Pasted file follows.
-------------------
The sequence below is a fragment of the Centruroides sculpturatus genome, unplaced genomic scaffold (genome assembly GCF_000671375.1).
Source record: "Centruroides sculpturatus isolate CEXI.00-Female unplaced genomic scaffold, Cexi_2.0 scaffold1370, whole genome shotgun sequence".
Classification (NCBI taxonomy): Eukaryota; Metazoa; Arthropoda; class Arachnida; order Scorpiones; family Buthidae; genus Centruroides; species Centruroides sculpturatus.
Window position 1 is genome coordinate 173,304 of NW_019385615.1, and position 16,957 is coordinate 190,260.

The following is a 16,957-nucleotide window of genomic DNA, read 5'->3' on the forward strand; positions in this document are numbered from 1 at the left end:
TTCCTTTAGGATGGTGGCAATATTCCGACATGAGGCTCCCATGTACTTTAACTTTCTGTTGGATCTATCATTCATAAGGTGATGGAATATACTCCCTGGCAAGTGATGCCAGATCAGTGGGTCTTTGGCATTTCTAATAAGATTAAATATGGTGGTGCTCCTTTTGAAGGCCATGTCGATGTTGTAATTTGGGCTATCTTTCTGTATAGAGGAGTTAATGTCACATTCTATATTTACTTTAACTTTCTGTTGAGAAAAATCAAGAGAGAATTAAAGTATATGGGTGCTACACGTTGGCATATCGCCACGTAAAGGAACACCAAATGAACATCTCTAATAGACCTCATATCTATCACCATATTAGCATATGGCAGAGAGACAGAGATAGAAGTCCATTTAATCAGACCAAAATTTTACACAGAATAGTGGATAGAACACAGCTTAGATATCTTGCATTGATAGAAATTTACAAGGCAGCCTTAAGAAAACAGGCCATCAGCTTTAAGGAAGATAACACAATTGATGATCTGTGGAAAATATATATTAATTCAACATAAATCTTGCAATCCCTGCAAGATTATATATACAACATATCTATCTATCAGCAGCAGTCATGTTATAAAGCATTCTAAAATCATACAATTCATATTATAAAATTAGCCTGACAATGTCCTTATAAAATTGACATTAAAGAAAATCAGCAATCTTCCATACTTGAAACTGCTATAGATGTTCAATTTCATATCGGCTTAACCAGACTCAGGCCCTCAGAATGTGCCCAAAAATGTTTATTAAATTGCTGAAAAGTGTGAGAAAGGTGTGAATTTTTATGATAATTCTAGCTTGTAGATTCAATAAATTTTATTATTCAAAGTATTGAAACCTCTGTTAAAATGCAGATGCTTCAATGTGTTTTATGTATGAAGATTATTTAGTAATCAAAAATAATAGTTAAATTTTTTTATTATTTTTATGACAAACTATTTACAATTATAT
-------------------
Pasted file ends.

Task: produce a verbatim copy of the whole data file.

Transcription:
The sequence below is a fragment of the Centruroides sculpturatus genome, unplaced genomic scaffold (genome assembly GCF_000671375.1).
Source record: "Centruroides sculpturatus isolate CEXI.00-Female unplaced genomic scaffold, Cexi_2.0 scaffold1370, whole genome shotgun sequence".
Classification (NCBI taxonomy): Eukaryota; Metazoa; Arthropoda; class Arachnida; order Scorpiones; family Buthidae; genus Centruroides; species Centruroides sculpturatus.
Window position 1 is genome coordinate 173,304 of NW_019385615.1, and position 16,957 is coordinate 190,260.

The following is a 16,957-nucleotide window of genomic DNA, read 5'->3' on the forward strand; positions in this document are numbered from 1 at the left end:
TTCCTTTAGGATGGTGGCAATATTCCGACATGAGGCTCCCATGTACTTTAACTTTCTGTTGGATCTATCATTCATAAGGTGATGGAATATACTCCCTGGCAAGTGATGCCAGATCAGTGGGTCTTTGGCATTTCTAATAAGATTAAATATGGTGGTGCTCCTTTTGAAGGCCATGTCGATGTTGTAATTTGGGCTATCTTTCTGTATAGAGGAGTTAATGTCACATTCTATATTTACTTTAACTTTCTGTTGAGAAAAATCAAGAGAGAATTAAAGTATATGGGTGCTACACGTTGGCATATCGCCACGTAAAGGAACACCAAATGAACATCTCTAATAGACCTCATATCTATCACCATATTAGCATATGGCAGAGAGACAGAGATAGAAGTCCATTTAATCAGACCAAAATTTTACACAGAATAGTGGATAGAACACAGCTTAGATATCTTGCATTGATAGAAATTTACAAGGCAGCCTTAAGAAAACAGGCCATCAGCTTTAAGGAAGATAACACAATTGATGATCTGTGGAAAATATATATTAATTCAACATAAATCTTGCAATCCCTGCAAGATTATATATACAACATATCTATCTATCAGCAGCAGTCATGTTATAAAGCATTCTAAAATCATACAATTCATATTATAAAATTAGCCTGACAATGTCCTTATAAAATTGACATTAAAGAAAATCAGCAATCTTCCATACTTGAAACTGCTATAGATGTTCAATTTCATATCGGCTTAACCAGACTCAGGCCCTCAGAATGTGCCCAAAAATGTTTATTAAATTGCTGAAAAGTGTGAGAAAGGTGTGAATTTTTATGATAATTCTAGCTTGTAGATTCAATAAATTTTATTATTCAAAGTATTGAAACCTCTGTTAAAATGCAGATGCTTCAATGTGTTTTATGTATGAAGATTATTTAGTAATCAAAAATAATAGTTAAATTTTTTTATTATTTTTATGACAAACTATTTACAATTATAT